In any other year, free agency would have been pretty good to Denis Grebeshkov.
The 26-year-old Russian defenceman is entering his prime, a former first-round pick who has averaged more than 21 minutes a game in his past two seasons with the Edmonton Oilers and Nashville Predators.
A torn medial collateral ligament limited his effectiveness last season, but Grebeshkov had developed into a solid second-pairing defender the past two seasons, one who hoped to stay in North America and continue to improve.
Once the offers for free agents began to come in after July 1, however, it was clear his time in the NHL might be coming to an end.
After four weeks as a free agent, Grebeshkov agreed to a two-year contract with SKA St. Petersburg of the Continental Hockey League [KHL]on Wednesday, signing for slightly more than the $3.15-million (all currency U.S.) a season he made in the NHL last year.
He and his agent, Todd Diamond, fielded several offers from NHL teams, but all were between 30 and 40 per cent lower than his 2009-10 salary.
Unwilling to take that big of a financial haircut, Grebeshkov became a casualty of the salary cap woes facing so many NHL teams this summer.
"We just weren't prepared to throw away the prime of his earning power, at 27 and 28 years old," Diamond said. "Denis really wanted to play in the NHL, but we couldn't do it at a huge discount."
St. Petersburg is a bit of an anomaly overseas as one of the world's wealthiest non-NHL teams, and it has used its financial might to land goaltender Evgeni Nabokov (four years, $26-million) this summer and defenceman Sergei Zubov a year ago.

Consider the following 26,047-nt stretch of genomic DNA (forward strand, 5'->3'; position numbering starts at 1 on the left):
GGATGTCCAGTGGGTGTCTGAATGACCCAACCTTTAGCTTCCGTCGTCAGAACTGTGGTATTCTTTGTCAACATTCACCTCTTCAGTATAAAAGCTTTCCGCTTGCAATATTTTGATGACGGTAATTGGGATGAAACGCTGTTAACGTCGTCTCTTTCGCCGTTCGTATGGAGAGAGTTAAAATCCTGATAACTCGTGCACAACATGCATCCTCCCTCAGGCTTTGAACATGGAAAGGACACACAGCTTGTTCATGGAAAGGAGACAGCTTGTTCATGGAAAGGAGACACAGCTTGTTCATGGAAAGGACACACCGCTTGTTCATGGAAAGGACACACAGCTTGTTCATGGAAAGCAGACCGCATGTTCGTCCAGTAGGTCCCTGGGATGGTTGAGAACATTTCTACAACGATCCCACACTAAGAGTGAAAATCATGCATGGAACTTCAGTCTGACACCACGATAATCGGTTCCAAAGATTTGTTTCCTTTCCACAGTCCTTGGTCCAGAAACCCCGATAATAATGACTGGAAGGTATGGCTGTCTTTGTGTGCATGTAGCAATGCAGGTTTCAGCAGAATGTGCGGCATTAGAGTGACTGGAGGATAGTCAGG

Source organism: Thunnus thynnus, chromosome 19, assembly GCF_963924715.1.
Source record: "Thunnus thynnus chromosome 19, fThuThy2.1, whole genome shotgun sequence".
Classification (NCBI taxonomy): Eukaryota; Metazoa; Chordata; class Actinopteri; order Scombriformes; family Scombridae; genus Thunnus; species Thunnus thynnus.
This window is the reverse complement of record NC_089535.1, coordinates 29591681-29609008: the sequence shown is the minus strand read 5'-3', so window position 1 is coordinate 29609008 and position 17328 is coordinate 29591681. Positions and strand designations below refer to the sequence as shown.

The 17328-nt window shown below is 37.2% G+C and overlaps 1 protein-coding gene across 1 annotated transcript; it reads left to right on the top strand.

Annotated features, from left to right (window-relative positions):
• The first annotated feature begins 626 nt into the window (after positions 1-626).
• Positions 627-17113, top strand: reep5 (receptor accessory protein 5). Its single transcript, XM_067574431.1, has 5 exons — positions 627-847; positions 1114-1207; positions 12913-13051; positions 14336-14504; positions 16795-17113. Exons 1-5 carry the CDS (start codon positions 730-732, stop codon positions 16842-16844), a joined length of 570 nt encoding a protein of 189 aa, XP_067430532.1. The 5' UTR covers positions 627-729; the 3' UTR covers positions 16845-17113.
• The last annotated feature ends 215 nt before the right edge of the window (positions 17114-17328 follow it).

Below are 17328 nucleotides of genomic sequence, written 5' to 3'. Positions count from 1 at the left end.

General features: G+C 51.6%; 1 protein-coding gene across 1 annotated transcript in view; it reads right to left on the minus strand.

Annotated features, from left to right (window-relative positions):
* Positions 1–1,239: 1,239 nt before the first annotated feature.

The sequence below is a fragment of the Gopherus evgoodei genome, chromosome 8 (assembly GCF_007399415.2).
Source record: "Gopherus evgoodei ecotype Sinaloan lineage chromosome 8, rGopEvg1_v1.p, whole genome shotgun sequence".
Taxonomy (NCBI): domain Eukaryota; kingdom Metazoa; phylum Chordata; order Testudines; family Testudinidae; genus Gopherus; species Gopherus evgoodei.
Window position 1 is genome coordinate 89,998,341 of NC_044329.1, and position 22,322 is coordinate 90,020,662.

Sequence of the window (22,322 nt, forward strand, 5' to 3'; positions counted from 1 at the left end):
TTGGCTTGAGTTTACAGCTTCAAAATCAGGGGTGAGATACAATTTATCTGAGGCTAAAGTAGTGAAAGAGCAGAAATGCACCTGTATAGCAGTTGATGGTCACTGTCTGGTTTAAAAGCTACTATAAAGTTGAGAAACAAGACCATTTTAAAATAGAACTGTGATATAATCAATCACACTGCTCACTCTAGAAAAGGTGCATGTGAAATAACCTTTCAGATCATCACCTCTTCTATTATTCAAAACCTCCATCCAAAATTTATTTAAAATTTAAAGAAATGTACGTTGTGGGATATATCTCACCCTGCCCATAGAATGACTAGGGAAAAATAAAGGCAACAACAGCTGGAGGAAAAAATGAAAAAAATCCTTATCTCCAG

Having recently made a three-year, $42-million pitch for superstar Ilya Kovalchuk, there were reports out of Russia Wednesday that the club has increased its offer to 17 years - matching the disputed deal he signed with the New Jersey Devils last week.
Alexander Frolov, meanwhile, turned down a long-term KHL offer of more than $4-million a season to sign a modest one-year, $3-million deal with the New York Rangers on Tuesday.
"It was a very tough decision for me not to take the offer from Russia, but I wanted to stay in the NHL," Frolov told the New York Post.
Despite that kind of cash being thrown around, to date there has been only a small trickle of NHL free agents heading overseas. With more than 80 unrestricted free agents still frozen out by the market, however, some agents said it may be a matter of time before others realize they can make more overseas.
"We're seeing a shift in the marketplace this summer as the mid-tier player gets squeezed or considers the European [league]options," said Allan Walsh, a high-profile agent who represents free agents Ruslan Fedotenko, Petr Sykora and Miroslav Satan. "Elite players will make elite money under any system."
As one would expect, many of those who have signed in the KHL the past few seasons have been Russian players winding down their careers.
Even so, that exodus has made an impact in North America. Consider that Nabokov and Grebeshkov are two of just 24 Russian players to play 40 or more games in the NHL last season, a number that has dwindled from roughly double that 10 years ago.
Financial restrictions there, however, limit how many free agents will sign in Russia. According to NHL agents, just eight KHL teams can afford to pay NHL-level salaries and the league has both a salary cap and a rule limiting the number of "imports" to six a team.
With the market as tight as it is, some players have begun to formulate backup plans, with free-agent defenceman Brian Pothier signing this week with a Swiss team on a deal with an out clause. If he doesn't sign with an NHL team before Aug. 15, he'll play in Geneva.
Grebeshkov's agent, meanwhile, said the choice facing many NHL players will be to continue to sit out or take a one-year contract for far less than what they're used to and try their luck in the market again next July.
Part of the reason Grebeshkov signed a two-year deal, however, is that it will take him to the end of the NHL's current collective agreement - and potentially better days for free agents.
"I don't think next summer is going to be any better than this one," Diamond said. "You'll have more guys that will leave. You're going to have a lot of unhappy players, guys who feel they should be paid more.
"This is the cycle of this [collective agreement]- it's showing its teeth."